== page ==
Missile Testing at Kwajalein Atoll, Marshall Islands, and the PRESS Project
The first project that I was assigned to after I was hired at SBRC was the PRESS Program. PRESS was an acronym for Pacific Range Electromagnetic Signature Study, as you will note in the following. SBRC contracted to design and fabricate the detector assembly (with preamplifiers, as I recall) and I was assigned as the project engineer. I knew very little about what the program was all about, and too dumb to ask. I was like most of us; we had a job to do and we did it. Anyhow, as far as I know, the project was a success and we delivered the package meeting all of the requirements. Testing was difficult, if I remember correctly. I had to beg, borrow or steal some of the equipment used to perform the test, and while I took a break one day, someone re-borrowed my equipment!! We learned to live with events like that.
We tested late one night and took a break to get something to eat. When we returned to the building, we found the gate locked. I had some experience picking locks (details of which will not be divulged) so I picked the lock at the gate. So much for our security at that time!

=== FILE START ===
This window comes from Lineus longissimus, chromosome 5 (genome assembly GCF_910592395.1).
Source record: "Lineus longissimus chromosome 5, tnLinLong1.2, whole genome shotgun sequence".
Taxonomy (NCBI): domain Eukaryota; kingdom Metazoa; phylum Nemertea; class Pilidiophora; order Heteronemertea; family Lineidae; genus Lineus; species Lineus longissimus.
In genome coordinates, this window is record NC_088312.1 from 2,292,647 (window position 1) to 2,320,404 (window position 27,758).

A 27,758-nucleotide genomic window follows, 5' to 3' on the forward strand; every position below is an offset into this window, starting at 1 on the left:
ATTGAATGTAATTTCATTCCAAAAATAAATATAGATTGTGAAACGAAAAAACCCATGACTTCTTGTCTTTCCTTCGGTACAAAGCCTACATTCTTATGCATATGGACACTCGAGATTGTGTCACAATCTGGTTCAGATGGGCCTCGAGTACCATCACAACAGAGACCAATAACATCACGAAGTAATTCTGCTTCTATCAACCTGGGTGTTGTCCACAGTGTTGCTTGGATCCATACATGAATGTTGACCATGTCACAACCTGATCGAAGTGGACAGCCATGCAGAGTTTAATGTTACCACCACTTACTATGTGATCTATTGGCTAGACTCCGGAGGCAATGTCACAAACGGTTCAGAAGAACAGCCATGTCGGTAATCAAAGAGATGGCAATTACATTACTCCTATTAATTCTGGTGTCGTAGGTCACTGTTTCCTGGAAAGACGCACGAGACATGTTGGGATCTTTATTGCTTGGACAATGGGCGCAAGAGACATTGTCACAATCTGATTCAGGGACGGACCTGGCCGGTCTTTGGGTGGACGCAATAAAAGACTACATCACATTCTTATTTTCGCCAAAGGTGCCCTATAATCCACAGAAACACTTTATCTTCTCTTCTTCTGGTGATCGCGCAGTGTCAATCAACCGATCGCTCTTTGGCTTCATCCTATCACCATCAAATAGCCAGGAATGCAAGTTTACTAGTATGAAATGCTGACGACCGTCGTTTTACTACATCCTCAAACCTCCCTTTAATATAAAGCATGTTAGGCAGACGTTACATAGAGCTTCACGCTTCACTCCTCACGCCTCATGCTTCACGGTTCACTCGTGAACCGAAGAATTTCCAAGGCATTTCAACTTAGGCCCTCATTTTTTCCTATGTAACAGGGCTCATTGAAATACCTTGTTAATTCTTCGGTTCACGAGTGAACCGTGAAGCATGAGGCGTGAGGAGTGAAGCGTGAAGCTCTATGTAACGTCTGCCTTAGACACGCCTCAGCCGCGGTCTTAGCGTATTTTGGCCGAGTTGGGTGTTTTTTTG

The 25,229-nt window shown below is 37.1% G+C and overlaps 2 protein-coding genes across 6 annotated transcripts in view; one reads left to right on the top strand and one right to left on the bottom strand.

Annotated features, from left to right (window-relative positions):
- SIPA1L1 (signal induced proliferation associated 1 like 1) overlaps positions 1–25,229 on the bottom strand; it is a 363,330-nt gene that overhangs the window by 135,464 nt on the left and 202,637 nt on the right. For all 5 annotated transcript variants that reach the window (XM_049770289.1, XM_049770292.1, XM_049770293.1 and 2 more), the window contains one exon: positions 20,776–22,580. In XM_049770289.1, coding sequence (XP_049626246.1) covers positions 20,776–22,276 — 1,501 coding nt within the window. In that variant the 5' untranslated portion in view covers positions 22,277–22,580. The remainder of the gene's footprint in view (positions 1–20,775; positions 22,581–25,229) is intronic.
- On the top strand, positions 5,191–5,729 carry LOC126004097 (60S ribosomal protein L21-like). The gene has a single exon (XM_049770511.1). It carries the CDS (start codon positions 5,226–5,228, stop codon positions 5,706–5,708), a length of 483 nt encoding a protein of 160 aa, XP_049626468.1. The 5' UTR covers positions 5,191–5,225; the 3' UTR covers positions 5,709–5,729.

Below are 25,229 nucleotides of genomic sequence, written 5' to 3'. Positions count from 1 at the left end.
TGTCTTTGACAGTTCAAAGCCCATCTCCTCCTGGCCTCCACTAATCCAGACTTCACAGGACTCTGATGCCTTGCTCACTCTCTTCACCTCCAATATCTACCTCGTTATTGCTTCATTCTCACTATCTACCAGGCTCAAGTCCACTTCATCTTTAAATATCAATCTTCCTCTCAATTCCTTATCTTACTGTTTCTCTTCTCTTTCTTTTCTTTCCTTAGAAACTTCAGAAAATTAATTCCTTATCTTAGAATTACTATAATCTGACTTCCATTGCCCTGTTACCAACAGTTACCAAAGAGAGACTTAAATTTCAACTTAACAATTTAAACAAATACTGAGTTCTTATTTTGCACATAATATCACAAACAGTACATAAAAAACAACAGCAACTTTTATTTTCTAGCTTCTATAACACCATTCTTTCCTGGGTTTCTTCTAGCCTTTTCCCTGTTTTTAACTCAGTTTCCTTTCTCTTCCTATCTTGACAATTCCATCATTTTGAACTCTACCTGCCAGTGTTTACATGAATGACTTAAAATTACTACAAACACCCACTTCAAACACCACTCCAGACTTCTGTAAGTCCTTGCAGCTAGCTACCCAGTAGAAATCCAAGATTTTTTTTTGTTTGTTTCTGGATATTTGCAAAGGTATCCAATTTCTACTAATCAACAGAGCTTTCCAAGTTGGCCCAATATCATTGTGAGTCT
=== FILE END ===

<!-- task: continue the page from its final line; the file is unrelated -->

The article below is one that I found on the internet. I found it very interesting because many of the other programs that we worked on in the Detector Division were for the same overall program of missile testing—programs like ZIP (Zodical Infrared Project), HOE (Homing Overlay Experiment), PATHS (Precursor Above The Horizon Study) , and others. Readers may learn something from the following that they didn’t know about this overall program.
Larry Long, Retired in 1993.
Missile Testing at Kwajalein Atoll, Marshall Islands
Located 2,100 miles southwest of Hawaii, the Kwajalein Atoll of some 100 tiny islands makes up part of the Marshall Islands. After the American capture of the atoll during World War II, the Navy made Kwajalein a base. During the 1950s, there was much activity here as atomic testing was conducted at nearby Bikini and Enewetak Atolls. By 1959, activity had slackened, allowing the Navy to place the base on the surplus list.